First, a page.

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Now that’s Country music!

Hayden Powell takes next step in music career with “Rio Grande”

DEWAYNE HOLLOWAY/dewayne@mcnews.online
Hayden Powell is doing his best to lead the country music industry into the future by taking it back to its roots. His new song, Rio Grande, is a perfect example of the tried and true country music the Liberty Road native writes, plays and sings on his way to a career in Country Music.
His newest single Rio Grande hearkens back to the ballads of Marty Robbins and Willie Nelson as it tells a story desperados and senoritas along the Rio Grande. Hayden said the song was inspired by a dream he had one night. He woke up and began writing what happened down. Before he knew it he had Rio Grande.
Rio Grande is the title song to his new album set to drop later this year. It is the first single to release and hit all streaming platforms July 30. The album should be available sometime between October and December.
Hayden is unapologetic about his “old school” sound. He doesn’t hate other styles of music being called country music, but he just thinks they would call it something else.
“Call it country pop, but not country and western. Country is Keith Whitley, Merle Haggard and Waylon Jennings.” Hayden proclaimed.
Hayden didn’t start out with dreams of becoming a country singer. He shared that he just wanted to ride bulls and broncs and play guitar.
His musical journey sounds like one of many country icons. He recalled that his first musical memories are of his mom and dad singing and playing guitar at Alamo Baptist Church. The music quickly became his favorite thing about church and at around six or seven he said that he asked his dad for his first guitar.
Hayden started with a cheap Act One guitar. He said his dad showed him how to play a few notes and how to switch between them. He was then sent to his room and told to not come out until he could play them well.
“And 15 years later I came out of my room!” he joked.
He grew up listening to what would now be called “classic country” and that is what he learned to play. His dream as he grew into his teen years was to play lead guitar. He began playing with a few local bands and made his first big investment after sitting in with the Prairie Grove Band. He said the Mark Wilborg told him that if he was going to play lead he had to have a telecaster.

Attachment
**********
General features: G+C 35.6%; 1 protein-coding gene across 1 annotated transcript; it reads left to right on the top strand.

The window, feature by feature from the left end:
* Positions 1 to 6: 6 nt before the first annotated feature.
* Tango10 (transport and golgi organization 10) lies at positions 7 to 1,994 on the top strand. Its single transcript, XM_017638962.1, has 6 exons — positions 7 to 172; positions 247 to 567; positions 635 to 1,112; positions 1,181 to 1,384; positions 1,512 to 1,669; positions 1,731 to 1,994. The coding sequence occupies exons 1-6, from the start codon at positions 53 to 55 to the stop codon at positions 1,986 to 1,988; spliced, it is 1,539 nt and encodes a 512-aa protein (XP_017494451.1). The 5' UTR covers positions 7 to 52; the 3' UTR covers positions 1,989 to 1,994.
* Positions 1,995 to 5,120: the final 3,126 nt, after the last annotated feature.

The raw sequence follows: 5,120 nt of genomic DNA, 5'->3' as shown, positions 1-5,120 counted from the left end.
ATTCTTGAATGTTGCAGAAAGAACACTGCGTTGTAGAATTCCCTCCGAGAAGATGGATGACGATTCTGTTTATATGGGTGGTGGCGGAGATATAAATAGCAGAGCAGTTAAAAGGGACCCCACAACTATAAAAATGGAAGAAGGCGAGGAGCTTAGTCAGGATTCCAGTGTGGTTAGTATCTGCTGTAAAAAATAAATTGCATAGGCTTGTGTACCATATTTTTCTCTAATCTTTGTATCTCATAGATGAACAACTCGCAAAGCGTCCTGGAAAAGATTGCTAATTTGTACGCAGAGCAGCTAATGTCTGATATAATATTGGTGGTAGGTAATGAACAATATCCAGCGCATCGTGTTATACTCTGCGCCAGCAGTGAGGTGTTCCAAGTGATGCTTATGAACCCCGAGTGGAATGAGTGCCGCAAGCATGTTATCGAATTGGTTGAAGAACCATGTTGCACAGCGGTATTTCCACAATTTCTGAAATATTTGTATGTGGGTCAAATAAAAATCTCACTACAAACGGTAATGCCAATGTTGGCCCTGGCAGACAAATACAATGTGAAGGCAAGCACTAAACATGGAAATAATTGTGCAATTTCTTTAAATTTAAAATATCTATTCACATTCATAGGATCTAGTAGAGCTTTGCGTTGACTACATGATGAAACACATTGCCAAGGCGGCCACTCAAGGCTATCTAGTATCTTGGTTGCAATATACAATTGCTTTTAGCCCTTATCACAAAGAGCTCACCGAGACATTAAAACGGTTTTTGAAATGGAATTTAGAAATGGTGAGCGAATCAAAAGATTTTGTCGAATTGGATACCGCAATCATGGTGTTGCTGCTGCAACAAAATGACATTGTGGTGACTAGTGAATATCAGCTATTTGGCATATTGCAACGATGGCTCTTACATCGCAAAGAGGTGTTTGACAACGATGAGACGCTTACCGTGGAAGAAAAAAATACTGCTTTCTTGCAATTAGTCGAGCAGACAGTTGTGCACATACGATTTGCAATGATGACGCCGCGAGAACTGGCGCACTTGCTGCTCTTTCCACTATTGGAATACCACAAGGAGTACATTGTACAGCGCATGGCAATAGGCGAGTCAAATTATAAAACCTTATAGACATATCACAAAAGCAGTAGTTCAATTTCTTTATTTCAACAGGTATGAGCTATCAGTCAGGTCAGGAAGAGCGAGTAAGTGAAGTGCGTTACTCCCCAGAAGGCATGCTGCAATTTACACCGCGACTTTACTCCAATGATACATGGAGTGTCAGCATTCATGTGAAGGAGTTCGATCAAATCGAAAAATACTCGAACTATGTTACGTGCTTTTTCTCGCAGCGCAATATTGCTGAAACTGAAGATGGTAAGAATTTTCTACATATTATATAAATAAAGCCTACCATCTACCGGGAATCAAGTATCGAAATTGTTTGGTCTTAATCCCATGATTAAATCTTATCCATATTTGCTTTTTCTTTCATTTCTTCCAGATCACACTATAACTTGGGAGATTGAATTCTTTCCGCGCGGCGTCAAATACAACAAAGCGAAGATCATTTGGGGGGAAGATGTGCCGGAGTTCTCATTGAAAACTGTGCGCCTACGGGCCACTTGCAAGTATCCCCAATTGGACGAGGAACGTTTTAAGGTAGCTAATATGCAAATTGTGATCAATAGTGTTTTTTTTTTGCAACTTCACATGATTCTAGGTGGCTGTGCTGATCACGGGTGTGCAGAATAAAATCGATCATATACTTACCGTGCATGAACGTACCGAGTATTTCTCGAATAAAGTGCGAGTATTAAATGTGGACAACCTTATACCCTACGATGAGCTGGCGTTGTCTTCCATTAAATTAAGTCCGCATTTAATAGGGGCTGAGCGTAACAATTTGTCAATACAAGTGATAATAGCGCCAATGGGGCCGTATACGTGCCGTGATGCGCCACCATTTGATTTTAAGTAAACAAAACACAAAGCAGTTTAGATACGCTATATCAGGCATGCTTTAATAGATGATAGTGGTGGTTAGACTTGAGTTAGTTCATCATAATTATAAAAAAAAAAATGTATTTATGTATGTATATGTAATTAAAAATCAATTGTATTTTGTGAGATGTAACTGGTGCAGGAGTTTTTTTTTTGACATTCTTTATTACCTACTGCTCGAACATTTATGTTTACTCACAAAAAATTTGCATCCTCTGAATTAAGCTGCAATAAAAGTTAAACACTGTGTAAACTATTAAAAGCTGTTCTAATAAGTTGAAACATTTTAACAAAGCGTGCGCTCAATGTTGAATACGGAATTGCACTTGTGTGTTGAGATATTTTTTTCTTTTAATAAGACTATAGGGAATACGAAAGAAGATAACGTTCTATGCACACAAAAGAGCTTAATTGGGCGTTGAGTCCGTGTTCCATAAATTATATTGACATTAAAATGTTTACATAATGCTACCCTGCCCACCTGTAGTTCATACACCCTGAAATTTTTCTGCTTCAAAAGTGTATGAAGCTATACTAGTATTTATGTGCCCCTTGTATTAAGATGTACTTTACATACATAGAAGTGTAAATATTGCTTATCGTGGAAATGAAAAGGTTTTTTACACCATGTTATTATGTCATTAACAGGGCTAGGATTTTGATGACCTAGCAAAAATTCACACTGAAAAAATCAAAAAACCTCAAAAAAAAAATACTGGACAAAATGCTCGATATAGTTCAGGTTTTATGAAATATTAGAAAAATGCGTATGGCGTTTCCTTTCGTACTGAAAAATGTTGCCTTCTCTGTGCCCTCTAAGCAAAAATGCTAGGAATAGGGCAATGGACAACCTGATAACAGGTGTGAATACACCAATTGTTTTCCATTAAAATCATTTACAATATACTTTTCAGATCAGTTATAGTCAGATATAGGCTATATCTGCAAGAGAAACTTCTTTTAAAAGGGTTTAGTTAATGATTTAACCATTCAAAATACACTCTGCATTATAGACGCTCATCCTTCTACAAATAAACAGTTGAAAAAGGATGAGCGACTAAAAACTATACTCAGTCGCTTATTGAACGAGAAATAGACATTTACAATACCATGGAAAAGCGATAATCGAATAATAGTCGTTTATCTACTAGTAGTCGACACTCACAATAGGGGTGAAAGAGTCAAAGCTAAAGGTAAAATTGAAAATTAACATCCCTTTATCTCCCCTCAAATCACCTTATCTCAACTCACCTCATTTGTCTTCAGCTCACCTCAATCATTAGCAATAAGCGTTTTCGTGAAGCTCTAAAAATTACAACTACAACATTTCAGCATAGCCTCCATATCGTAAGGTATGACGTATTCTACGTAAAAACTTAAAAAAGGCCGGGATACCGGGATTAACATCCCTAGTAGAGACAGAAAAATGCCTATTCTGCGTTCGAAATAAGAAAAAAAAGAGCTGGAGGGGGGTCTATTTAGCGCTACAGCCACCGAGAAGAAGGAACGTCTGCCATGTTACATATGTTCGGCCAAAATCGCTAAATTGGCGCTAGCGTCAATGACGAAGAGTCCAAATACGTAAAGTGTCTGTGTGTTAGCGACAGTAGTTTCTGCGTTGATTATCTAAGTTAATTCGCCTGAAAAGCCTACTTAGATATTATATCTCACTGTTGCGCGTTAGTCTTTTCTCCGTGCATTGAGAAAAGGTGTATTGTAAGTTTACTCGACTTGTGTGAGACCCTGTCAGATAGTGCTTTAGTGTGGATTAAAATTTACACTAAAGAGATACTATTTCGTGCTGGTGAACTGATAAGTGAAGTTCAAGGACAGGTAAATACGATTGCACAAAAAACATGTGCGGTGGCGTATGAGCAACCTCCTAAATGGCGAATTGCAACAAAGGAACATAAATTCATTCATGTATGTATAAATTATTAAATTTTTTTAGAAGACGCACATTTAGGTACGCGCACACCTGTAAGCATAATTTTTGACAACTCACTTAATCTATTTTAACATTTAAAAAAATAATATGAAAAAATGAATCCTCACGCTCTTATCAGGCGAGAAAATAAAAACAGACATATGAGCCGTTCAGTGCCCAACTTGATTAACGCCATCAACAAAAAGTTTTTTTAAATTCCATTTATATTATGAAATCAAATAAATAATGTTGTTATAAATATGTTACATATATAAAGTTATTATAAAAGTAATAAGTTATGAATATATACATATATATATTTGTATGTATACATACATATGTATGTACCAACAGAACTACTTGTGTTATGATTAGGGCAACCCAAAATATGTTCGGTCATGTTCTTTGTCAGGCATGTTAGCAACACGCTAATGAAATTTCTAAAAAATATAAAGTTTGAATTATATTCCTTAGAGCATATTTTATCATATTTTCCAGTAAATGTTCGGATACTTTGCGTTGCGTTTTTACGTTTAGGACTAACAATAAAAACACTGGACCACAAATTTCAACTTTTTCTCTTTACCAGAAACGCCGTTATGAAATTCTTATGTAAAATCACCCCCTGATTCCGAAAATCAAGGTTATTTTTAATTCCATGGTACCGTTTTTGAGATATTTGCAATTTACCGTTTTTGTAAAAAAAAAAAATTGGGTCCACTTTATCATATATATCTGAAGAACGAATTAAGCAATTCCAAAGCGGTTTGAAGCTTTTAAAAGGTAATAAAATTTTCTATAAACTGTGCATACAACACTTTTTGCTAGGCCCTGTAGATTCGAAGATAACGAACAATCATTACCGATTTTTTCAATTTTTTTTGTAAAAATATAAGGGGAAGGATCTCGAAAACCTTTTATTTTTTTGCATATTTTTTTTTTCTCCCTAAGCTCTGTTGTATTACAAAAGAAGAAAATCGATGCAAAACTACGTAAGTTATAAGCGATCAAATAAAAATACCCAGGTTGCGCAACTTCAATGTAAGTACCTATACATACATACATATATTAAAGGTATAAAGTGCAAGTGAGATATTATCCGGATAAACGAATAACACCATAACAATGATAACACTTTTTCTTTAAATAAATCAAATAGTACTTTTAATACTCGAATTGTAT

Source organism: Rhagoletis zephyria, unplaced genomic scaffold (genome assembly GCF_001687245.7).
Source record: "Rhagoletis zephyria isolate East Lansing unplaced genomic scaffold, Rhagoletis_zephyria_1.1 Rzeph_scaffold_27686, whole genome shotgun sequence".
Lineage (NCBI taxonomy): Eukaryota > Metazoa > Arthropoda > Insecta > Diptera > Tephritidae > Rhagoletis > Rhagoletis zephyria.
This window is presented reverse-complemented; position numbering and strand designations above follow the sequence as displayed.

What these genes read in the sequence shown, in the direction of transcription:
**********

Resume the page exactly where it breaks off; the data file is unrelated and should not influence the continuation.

Hayden Powell releases Rio Grande on streaming platformsAt around $1,800 an American Telecaster was a big investment. He worked to earn enough to buy the guitar he felt he needed to achieve his dream of becoming a lead guitar player. He added that he didn’t know if his dad knew or not, but his mom spotted him a few dollars to get it. With the right guitar in his hands he started to grow as a guitar player.
He never wanted to sing, but at around age 14 he began moving from lead guitar to lead vocals. It happened one afternoon when he was supposed to be working on the farm, but had made his way to the music room instead.
Hayden said that he was playing and singing “Amazing Grace” when his dad came in looking for him. He figured he was in trouble when his dad asked, “Was that you singing?”
Hayden started putting his guitar up as he prepared to go to work when he said yes. He wasn’t ready for his father’s response when he said, “Where in the hell did that come from?” Hayden replied, “You and mom I guess.”
Looking back he said singing had always been in the back of his mind. One of his best memories was of his grandmother singing all the time.
His singing career really took a leap forward thanks to a BETA Club competition. He explained that he would take his guitar to school and play whenever he had free time. As word traveled a crowd began to gather when he would play. Paula Brookman, BETA Club sponsor, asked him to sing at the state convention. His friends Devin Deaton and Matthew Standridge talked him into performing and they traveled to the state convention as the “Caddo Cowboys.”
The first day of competition they took the stage in front of 2,000 people. He said he had never sang in front of a crowd, but when he sang George Strait’s “Carrying Your Love with Me” everyone stood up and started screaming.